But on a deeper level there’s a dance going on that we can’t see with our physical eyes.
But just because we can’t see the deeper reality doesn’t mean it isn’t there!
There is a deep evil in the world. But there is also a God who intervenes through the faithful actions of His servants!
Elisha spoke what God had given him to speak. He was as faithful as he could be with the information God had given to him. It was a hopeful and sincere response to the revelation God had given him–a response that helped Israel avoid the ambushes, a response that helped save lives on both sides of the war.
God had given him words to speak–words that brought hope to God’s people even as the traps were laid.
But keep in mind that Elisha’s message was not crafted in some ivory tower that gave him a special kind of perspective. Instead, it was given to him in the trenches, as he lived in the same reality of war that the rest of the people were facing.
Be careful, then, when you choose to confront evil by speaking of God.
If you find yourself tempted to jump to easy answers without experiencing the pain, the best thing for you to do might be to just shut up and pray!
Elisha had been there; he spoke of God from the trenches.
And the content of his message says a lot. He didn’t try to explain away the war. He didn’t go to the king of Israel and say “Oh, well, God must have wanted you to get ambushed, but don’t worry I’m sure you’ll win the next battle!”. Neither did he pronounce gloom and doom on the whole enterprise.
Instead he just said what he had to say–helpful information that helped avoid further catastrophe.
He spoke of God and by his speech God intervened.
May it be so with us.
The second thing I wanted to lift out of this passage is that the unseen actors always guide the plot.
This is an easy one to lose track of in a world where we’ve convinced ourselves that the only things that matter are things we can see and measure and disect.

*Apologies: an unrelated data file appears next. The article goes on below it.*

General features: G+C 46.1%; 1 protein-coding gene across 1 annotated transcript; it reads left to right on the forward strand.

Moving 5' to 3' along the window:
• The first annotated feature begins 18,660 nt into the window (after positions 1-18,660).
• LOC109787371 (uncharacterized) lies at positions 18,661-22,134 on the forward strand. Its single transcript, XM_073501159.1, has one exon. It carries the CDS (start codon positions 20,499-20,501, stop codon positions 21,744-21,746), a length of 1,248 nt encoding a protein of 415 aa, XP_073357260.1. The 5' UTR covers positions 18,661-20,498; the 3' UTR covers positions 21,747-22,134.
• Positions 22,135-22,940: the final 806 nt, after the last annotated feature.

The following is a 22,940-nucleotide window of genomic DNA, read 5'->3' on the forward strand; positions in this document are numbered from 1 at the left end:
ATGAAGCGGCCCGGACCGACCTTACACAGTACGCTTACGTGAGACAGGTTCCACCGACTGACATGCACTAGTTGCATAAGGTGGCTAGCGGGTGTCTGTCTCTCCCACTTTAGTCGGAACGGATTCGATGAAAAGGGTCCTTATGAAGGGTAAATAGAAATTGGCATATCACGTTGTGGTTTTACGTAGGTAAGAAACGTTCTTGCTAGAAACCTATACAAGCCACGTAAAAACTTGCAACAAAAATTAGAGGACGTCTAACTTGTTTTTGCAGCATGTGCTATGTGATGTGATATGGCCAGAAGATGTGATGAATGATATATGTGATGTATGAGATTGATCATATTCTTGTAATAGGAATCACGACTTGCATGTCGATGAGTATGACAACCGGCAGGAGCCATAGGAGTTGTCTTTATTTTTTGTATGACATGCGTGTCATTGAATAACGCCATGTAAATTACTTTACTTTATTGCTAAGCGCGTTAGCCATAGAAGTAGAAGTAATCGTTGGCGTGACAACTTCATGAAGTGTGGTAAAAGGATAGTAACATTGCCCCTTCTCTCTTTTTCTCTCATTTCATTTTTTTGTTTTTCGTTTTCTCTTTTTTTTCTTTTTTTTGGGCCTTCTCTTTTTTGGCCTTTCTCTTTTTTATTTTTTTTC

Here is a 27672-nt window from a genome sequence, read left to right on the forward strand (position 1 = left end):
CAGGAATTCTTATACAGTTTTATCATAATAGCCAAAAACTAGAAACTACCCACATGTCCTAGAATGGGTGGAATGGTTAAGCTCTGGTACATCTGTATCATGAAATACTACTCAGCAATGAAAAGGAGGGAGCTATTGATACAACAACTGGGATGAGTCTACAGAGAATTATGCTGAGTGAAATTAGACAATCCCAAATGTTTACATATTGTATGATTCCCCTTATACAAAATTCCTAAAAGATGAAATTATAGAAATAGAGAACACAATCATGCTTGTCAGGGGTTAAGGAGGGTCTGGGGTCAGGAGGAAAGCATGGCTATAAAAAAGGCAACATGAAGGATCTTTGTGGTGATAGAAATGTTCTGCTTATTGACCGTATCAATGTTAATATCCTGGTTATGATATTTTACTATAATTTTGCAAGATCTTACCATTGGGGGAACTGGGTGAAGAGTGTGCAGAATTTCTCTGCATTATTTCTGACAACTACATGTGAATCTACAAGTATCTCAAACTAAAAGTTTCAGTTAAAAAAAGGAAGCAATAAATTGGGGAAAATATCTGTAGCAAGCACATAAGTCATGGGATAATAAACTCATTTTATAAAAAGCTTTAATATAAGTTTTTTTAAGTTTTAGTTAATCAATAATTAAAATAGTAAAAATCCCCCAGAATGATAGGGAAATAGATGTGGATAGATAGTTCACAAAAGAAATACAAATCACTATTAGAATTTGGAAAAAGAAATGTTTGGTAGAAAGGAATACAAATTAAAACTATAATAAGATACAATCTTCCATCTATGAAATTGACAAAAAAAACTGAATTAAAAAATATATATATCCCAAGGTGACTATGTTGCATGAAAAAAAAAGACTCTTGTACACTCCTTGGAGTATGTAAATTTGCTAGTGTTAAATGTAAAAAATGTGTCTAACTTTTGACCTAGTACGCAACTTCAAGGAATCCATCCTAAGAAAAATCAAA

In fact, I’m more inclined to suggest the only things that truly matter are impossible to see or measure or disect.
They are the invisibles–things like love, and fear, and hope, and faith. These are the things that matter. These are the unseen actors that guide the plots we are entwined in.
These invisibles surround us on every side, yet like Elisha’s servant, we need our eyes opened to them. Otherwise we despair because of what we see on the surface.
God is working, especially in our hour of need. But how He works, what He’s doing, and why–more often than not, it’s just invisible.
There’s a reason I think this passage has a lot to do with sight–sight being taken, sight being given; and what’s going on behind it all.
It’s because those unseen actors always guide the plot, and vision or lack thereof can be seen as a gift from God.
See, when those unseen actors blinded the Arameans, that lack of sight kept them from killing Elisha and the Israelites. And in the end, when they could see their captors giving them food and water and sending them home in peace–that restored sense of vision brought about the end of the war!
The world is a broken place; full of good and riddled with evil. But still God intervenes through the actions of his people.
That brings me to the last thing I wanted to lift up from this passage.
The surest and most successful way to truly defeat our enemies is to feed them.
I think it was Abraham Lincoln who said that the only way to truly defeat your enemy is to make them your friend. But before Lincoln ever thought of that, this story taught God’s people that the only way to truly defeat evil is by sending your enemies home with full stomachs and a sense of good will.
The truth is that we have very little control over evil. Nothing we do is going to make evil go away completely.
But at the same time there is no darkness so black that a mere candle flame will not overcome it.
There are and always will be shadows of evil as long as we live in this world and in this life. But we are given the task to live in the mystery of those shadows, shining our light and speaking of God Peace by Peace.
So, to re-cap…God intervenes by the faithful actions of his servants. The unseen actors always guide the plot; and the surest way to defeat our enemies is to feed them.
These aren’t maybe the most hands-on tools I could have thought of to talk about this morning. They’re more like principles to take with you this week, as you go one step deeper into the mystery of God, accepting your gift of sight or lack thereof.